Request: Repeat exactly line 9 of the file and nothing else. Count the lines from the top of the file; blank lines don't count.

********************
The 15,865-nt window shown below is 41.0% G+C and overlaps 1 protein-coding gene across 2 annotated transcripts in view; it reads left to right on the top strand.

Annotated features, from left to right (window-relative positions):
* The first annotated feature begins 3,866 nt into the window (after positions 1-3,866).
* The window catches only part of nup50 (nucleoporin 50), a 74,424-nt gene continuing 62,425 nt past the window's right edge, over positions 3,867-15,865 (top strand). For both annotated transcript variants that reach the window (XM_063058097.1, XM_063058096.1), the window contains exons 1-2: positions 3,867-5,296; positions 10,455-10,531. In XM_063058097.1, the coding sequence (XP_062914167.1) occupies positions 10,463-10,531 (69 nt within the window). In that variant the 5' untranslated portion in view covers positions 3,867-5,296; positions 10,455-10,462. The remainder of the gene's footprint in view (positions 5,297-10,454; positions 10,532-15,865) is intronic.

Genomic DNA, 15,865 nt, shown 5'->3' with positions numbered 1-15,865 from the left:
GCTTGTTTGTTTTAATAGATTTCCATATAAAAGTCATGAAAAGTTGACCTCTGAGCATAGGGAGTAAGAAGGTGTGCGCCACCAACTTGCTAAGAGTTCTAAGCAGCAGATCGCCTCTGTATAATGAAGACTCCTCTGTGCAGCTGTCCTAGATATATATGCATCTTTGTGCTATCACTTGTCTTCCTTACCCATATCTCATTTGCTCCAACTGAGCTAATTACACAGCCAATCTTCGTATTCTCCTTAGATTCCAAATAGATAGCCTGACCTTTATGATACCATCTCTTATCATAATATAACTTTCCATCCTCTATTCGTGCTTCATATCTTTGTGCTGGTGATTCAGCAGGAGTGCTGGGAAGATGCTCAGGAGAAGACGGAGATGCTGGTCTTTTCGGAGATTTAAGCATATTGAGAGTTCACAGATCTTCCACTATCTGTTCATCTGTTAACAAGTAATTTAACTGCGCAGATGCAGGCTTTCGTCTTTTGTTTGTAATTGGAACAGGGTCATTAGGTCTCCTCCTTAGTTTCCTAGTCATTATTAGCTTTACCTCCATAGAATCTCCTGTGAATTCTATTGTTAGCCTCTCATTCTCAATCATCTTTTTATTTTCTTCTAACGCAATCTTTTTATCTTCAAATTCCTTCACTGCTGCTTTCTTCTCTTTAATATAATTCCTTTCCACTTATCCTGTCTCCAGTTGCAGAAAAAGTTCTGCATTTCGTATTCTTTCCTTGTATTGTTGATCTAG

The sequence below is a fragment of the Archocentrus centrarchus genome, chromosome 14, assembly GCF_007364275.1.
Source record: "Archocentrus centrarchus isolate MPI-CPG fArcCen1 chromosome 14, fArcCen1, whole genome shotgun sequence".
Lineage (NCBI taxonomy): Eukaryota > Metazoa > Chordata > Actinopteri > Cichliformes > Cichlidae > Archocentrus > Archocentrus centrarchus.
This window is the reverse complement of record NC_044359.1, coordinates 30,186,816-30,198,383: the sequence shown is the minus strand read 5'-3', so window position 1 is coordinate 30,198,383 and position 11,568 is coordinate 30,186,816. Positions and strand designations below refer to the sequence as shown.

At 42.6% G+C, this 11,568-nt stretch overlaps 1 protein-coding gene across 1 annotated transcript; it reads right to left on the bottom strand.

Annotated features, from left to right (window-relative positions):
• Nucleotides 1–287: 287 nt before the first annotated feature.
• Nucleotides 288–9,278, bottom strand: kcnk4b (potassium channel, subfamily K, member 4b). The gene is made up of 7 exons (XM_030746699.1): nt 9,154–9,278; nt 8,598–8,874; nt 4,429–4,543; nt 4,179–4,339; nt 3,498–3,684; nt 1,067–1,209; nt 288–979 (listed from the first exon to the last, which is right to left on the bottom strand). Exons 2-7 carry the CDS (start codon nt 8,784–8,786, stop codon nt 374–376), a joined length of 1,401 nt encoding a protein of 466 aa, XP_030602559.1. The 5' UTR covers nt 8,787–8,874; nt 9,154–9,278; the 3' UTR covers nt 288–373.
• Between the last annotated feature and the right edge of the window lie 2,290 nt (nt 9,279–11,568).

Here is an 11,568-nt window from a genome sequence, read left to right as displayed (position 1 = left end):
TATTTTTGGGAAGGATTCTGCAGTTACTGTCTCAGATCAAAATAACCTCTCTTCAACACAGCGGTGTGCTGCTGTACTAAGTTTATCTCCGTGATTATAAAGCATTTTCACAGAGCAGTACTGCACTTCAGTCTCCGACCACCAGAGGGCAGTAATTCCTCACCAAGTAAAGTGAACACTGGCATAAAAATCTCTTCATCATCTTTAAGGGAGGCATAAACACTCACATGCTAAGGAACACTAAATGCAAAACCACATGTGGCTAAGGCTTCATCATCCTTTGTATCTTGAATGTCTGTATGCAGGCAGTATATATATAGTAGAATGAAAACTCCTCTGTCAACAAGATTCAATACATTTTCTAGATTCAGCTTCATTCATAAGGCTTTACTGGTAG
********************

Lineage (NCBI taxonomy): Eukaryota > Metazoa > Chordata > Actinopteri > Cichliformes > Cichlidae > Archocentrus > Archocentrus centrarchus.